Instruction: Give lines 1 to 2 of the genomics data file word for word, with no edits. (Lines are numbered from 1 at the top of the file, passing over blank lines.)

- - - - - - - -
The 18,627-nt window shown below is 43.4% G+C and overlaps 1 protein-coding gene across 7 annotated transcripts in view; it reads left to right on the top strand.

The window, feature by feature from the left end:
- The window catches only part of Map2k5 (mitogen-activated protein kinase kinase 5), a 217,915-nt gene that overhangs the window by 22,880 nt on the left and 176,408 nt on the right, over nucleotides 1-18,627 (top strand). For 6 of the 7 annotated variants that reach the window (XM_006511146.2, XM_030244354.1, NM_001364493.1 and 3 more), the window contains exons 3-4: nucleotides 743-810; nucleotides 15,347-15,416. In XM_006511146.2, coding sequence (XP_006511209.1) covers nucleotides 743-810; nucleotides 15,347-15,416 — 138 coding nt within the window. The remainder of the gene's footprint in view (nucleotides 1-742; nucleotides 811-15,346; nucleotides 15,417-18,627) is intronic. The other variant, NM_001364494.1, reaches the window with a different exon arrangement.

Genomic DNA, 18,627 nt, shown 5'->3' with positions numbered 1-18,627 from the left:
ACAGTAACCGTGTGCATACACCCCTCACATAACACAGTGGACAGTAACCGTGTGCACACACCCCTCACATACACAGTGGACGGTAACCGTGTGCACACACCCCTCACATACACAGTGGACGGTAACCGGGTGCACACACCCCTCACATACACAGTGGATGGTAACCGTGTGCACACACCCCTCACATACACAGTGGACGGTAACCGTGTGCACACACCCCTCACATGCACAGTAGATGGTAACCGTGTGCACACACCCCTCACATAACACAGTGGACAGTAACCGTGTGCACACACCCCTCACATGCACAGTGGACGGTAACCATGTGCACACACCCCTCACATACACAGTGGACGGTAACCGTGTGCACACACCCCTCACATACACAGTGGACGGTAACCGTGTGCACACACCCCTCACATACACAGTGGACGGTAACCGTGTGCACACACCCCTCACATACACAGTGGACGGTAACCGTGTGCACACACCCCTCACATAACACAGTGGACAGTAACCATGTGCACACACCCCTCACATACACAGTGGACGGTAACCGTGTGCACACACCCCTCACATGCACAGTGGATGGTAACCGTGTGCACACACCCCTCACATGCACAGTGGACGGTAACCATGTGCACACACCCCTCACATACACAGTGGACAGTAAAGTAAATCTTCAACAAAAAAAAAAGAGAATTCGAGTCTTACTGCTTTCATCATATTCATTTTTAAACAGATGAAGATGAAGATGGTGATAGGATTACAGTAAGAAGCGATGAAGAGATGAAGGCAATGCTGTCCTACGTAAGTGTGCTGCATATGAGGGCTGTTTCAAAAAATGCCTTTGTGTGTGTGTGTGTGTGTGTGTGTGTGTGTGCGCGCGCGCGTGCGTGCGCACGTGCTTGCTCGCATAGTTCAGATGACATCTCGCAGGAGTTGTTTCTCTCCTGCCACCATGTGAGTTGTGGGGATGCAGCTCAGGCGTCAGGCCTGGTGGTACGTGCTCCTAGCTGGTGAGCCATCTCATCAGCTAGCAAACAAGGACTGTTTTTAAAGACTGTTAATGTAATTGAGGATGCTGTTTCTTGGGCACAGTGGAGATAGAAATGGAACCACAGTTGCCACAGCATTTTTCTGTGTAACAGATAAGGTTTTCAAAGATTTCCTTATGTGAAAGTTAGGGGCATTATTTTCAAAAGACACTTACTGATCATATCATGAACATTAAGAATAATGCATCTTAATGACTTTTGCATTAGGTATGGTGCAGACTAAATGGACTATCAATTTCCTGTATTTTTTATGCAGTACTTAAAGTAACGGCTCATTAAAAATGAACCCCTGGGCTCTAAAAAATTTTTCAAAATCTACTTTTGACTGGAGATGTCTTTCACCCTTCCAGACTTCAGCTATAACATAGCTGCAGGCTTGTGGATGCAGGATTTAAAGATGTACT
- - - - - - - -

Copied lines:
The 18,627-nt window shown below is 43.4% G+C and overlaps 1 protein-coding gene across 7 annotated transcripts in view; it reads left to right on the top strand.

The window, feature by feature from the left end: